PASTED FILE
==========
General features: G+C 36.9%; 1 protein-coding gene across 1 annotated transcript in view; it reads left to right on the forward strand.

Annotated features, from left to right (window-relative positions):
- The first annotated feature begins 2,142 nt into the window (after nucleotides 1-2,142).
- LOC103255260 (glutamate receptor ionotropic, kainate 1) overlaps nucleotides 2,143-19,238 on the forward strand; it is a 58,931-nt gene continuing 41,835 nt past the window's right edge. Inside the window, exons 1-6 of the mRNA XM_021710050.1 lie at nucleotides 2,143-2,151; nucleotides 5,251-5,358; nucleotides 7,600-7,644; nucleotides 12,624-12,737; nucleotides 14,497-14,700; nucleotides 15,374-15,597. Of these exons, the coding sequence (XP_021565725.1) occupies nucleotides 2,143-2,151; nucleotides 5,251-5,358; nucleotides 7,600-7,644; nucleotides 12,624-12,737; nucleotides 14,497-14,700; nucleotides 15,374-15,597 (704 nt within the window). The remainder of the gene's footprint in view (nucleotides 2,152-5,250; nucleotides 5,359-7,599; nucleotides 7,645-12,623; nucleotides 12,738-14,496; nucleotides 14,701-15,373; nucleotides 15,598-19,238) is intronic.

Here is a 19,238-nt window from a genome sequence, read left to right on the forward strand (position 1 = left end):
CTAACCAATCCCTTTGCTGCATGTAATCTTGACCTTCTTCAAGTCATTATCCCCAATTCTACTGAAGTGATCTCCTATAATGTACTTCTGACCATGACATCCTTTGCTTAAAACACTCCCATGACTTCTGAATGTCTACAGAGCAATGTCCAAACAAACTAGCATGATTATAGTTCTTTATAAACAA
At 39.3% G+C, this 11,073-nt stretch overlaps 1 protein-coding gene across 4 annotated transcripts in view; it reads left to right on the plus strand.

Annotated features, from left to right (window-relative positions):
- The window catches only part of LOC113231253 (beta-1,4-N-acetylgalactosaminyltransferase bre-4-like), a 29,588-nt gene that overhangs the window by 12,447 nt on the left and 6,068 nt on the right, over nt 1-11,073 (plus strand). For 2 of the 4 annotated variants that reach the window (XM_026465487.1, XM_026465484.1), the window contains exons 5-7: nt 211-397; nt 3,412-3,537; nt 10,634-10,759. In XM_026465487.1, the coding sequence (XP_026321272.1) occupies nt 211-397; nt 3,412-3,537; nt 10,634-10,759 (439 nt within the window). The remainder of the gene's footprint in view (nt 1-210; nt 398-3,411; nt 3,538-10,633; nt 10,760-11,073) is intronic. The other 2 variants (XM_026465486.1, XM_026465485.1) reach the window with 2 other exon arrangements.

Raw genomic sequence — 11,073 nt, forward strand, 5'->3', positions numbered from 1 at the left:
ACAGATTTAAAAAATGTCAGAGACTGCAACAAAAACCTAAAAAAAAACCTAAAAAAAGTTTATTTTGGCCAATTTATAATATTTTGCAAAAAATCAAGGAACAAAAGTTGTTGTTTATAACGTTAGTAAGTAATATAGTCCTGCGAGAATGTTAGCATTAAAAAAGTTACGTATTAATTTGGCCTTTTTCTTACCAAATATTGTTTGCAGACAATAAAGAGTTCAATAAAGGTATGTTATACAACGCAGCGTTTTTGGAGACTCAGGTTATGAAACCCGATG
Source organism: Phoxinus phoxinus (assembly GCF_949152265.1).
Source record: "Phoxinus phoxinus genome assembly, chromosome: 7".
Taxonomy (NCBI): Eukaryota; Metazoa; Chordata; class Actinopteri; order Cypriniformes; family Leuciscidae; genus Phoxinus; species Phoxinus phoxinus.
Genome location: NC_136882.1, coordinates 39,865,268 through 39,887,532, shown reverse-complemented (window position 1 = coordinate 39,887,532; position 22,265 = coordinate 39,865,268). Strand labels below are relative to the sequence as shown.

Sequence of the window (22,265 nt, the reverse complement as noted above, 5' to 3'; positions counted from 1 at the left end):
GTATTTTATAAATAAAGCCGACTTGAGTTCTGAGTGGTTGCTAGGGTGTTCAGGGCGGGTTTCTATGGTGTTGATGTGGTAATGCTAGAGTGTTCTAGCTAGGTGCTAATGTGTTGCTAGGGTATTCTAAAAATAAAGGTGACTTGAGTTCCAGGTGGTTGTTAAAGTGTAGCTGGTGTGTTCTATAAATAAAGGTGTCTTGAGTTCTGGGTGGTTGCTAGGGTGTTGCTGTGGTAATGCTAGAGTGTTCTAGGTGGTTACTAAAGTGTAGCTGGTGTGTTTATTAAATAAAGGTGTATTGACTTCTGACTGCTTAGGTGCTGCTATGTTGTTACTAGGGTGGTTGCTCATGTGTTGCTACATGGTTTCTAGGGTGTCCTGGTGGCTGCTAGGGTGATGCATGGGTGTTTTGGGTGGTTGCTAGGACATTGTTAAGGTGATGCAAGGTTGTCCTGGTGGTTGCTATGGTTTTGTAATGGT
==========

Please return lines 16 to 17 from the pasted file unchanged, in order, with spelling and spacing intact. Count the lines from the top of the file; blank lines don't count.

Sequence of the window (22,265 nt, the reverse complement as noted above, 5' to 3'; positions counted from 1 at the left end):
GTATTTTATAAATAAAGCCGACTTGAGTTCTGAGTGGTTGCTAGGGTGTTCAGGGCGGGTTTCTATGGTGTTGATGTGGTAATGCTAGAGTGTTCTAGCTAGGTGCTAATGTGTTGCTAGGGTATTCTAAAAATAAAGGTGACTTGAGTTCCAGGTGGTTGTTAAAGTGTAGCTGGTGTGTTCTATAAATAAAGGTGTCTTGAGTTCTGGGTGGTTGCTAGGGTGTTGCTGTGGTAATGCTAGAGTGTTCTAGGTGGTTACTAAAGTGTAGCTGGTGTGTTTATTAAATAAAGGTGTATTGACTTCTGACTGCTTAGGTGCTGCTATGTTGTTACTAGGGTGGTTGCTCATGTGTTGCTACATGGTTTCTAGGGTGTCCTGGTGGCTGCTAGGGTGATGCATGGGTGTTTTGGGTGGTTGCTAGGACATTGTTAAGGTGATGCAAGGTTGTCCTGGTGGTTGCTATGGTTTTGTAATGGT